By J. Taylor Rushing - 07/14/09 06:14 PM EDT
GOP senators pressed Sotomayor in their sharpest, most direct manner since she was nominated in May, repeatedly implying that the New York judge is biased toward minorities.
Republicans did land some political body blows, eliciting two expressions of regret from Sotomayor for remarking in a 2001 speech that a “wise Latina” would have a superior judicial mindset to that of a white male.
However, Sotomayor’s backtracking on the controversial remark made it difficult for Republicans to dwell on it. Sotomayor twice called the remark “bad,” saying it was a “rhetorical flourish … that fell flat.”
Despite some sharp elbows, Republicans are saying that their most powerful political weapon — the filibuster — will not be employed.
Sens. Chuck Grassley of Iowa, John Cornyn of Texas and former Judiciary Committee Chairman Orrin Hatch of Utah all said there was no talk of any GOP filibuster on the nomination.
“There’s never been any discussion of that. No Republican that I know of has raised the issue of filibustering her,” said Hatch. “She’s doing fine.”
“She’ll receive an up-or-down vote on the Senate floor,” Cornyn told The Hill. “I don’t think there’s any doubt of that.”
But that didn’t stop Republicans from launching salvos. Judiciary Committee ranking member Jeff Sessions of Alabama described Sotomayor’s judicial intent as inconsistent and biased. Hatch alluded to potential bias in the New Haven, Conn., firefighters case, which was recently overturned by the Supreme Court.
GOP Whip Jon Kyl of Arizona questioned her closely on the concept of “empathy.” And Sen. Lindsey Graham (R-S.C.) was one of several to claim that her speeches — more than her rulings — are far more alarming for the activism they suggest.
“Don’t become a speechwriter if this law thing doesn’t work out,” Graham told Sotomayor.
Yet during an interview on Fox News on Monday night, Graham said Sotomayor is “within the mainstream.”
Wearing a dark red suit, Sotomayor took occasional notes as she fielded questions and sipped from two glasses of water. She spoke calmly and confidently, if cautiously, still wearing an orthopedic brace on her lower right leg from a month-old ankle injury, and gesturing often as she spoke. Her hand movements frequently caused a wave of cameras to go off from about two dozen photographers kneeling a few feet in front of her.
Senators questioned Sotomayor for 30 minutes each, with small red electronic timers counting down their allotment. Sotomayor had a similar timer in front of her at the witness table, which was restarted with each round of questioning.
Sessions led the early GOP charge, zeroing in on the “wise Latina” remark and noting it has been a running theme of her speeches for several years.
“It’s not just a sentence ... It’s a body of thought over years and years that gives us problems,” Sessions said. “And I’m just very concerned that what you’re saying today is inconsistent.”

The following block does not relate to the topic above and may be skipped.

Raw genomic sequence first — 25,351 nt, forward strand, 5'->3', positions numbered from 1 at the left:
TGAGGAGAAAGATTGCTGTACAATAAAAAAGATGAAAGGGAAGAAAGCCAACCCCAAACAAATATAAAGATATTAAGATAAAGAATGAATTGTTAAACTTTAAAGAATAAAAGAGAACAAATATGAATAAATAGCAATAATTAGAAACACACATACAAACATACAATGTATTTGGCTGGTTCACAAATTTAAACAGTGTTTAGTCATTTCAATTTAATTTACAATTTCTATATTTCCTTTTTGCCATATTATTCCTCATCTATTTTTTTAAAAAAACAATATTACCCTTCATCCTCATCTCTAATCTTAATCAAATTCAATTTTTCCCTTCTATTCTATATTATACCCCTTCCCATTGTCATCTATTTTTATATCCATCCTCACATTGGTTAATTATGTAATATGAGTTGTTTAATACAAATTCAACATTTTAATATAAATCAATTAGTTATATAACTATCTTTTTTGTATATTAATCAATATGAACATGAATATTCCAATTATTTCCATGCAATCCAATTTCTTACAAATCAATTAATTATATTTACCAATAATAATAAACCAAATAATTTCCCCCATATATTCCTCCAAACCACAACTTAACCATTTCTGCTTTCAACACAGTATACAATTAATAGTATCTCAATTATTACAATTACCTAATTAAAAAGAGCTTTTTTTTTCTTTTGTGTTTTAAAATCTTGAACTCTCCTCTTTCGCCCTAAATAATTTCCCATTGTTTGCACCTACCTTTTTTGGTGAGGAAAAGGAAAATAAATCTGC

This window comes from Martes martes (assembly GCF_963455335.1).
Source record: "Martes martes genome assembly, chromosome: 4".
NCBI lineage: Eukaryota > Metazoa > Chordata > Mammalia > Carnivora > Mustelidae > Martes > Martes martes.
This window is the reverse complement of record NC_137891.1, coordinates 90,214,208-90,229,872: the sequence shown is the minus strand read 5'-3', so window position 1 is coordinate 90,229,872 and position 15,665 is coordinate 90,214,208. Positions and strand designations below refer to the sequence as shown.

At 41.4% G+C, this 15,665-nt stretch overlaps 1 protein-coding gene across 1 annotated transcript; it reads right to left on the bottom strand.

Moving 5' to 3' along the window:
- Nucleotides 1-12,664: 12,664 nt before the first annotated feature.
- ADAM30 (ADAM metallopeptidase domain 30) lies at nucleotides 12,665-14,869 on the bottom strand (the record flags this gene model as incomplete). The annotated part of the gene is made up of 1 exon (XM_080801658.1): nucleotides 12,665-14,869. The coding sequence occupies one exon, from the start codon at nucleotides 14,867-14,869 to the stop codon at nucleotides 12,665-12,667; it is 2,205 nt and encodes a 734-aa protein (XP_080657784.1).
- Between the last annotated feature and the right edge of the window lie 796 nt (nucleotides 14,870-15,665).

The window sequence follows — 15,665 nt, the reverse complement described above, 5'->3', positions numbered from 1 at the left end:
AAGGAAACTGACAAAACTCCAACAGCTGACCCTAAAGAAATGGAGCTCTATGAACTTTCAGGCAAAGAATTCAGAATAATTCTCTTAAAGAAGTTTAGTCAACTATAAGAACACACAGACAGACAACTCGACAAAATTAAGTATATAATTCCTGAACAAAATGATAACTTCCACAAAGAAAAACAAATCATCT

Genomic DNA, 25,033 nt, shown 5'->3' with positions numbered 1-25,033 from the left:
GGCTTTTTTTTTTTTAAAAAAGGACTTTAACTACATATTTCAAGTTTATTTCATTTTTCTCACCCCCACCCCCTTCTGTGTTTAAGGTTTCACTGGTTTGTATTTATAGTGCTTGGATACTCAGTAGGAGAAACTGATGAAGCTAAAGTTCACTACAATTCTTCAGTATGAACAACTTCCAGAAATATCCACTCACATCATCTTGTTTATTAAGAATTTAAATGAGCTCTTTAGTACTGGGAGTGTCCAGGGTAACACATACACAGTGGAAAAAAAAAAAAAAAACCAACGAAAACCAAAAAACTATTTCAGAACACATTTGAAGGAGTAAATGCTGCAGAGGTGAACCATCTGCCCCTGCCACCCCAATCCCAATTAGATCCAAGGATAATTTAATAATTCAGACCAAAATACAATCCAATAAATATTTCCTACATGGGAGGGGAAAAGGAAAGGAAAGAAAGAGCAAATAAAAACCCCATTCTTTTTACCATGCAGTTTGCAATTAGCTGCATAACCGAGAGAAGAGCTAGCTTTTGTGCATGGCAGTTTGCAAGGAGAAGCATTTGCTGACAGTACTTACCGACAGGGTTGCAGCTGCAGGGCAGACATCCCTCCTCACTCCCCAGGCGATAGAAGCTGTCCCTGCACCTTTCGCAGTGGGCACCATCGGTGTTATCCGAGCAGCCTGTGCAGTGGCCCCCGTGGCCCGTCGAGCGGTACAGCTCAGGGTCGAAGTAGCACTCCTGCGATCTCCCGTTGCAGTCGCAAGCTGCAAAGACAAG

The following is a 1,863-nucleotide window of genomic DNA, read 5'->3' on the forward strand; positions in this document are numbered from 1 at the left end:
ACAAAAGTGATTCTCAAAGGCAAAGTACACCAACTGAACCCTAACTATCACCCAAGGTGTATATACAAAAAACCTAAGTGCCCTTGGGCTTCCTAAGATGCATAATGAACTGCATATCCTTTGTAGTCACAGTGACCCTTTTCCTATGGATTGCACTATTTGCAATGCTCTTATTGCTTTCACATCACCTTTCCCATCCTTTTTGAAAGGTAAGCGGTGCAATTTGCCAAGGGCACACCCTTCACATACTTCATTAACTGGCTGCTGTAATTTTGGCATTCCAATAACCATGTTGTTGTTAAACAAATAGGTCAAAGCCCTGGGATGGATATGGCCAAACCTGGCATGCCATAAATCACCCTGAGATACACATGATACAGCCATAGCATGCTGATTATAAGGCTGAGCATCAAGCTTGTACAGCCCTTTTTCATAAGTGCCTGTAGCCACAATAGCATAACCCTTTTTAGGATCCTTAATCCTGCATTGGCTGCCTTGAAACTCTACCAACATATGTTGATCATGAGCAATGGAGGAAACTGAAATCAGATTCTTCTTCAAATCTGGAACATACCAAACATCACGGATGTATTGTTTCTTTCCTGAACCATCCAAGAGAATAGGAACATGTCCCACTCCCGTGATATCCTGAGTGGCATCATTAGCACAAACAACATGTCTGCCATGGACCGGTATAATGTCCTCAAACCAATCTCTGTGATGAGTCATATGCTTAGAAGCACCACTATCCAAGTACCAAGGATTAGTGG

Sotomayor repeatedly insisted Tuesday that it is possible for judges to rule impartially by simply identifying cases in which their life experiences risk influencing their decisions.
“I want to state up front that I do not believe any ethnic group has an advantage in sound judgment,” she said. “But I think the system is strengthened when judges don’t assume they’re impartial, but seek to identify when their experiences are driving a result.”
Sotomayor pointed out to Kyl that the concept of experience is valued throughout society, from the American Bar Association to the Senate’s own committee structure.
“I was talking about the value that life experiences have,” she said.
Predictably, Democrats treated Sotomayor far more gently. Judiciary Committee Chairman Patrick Leahy (Vt.) led her through a soft round of opening questions, while Sen. Herb Kohl (D-Wis.) touted the low reversal rate of Sotomayor’s decisions and Dianne Feinstein of California praised the nominee for keeping her cool despite the criticism from Republicans.
Sotomayor fielded a score of controversial topics — gun control, property rights, affirmative action, the impact of the Sept. 11, 2001 terrorist attacks — as well as flashpoint court rulings such as the 1973 Roe v. Wade decision, the 2000 Bush v. Gore ruling and the reach of executive power during the Bush administration.
Sotomayor stated that she accepted both the Roe v. Wade and Bush v. Gore decisions as accepted legal precedent, and sidestepped a question about executive power.
U.S. Capitol Police arrested five protesters who had disrupted Monday’s hearing, but there was only one disturbance during Tuesday’s session when officers ejected a loud abortion protester shortly after lunch. Grassley used the opportunity to deadpan, “People always say I have the ability to turn people on.”
Wednesday’s witness list includes officials from the American Bar Association, New York City Mayor Michael Bloomberg, Manhattan District Attorney Robert Morgenthau, Arkansas Attorney General Dustin McDaniel, former FBI Director Louis Freeh and former New York Yankees pitcher David Cone.
The fireworks on Wednesday could come from the minority witness list, which includes Frank Ricci and Lt. Ben Vargas of the New Haven Fire Department.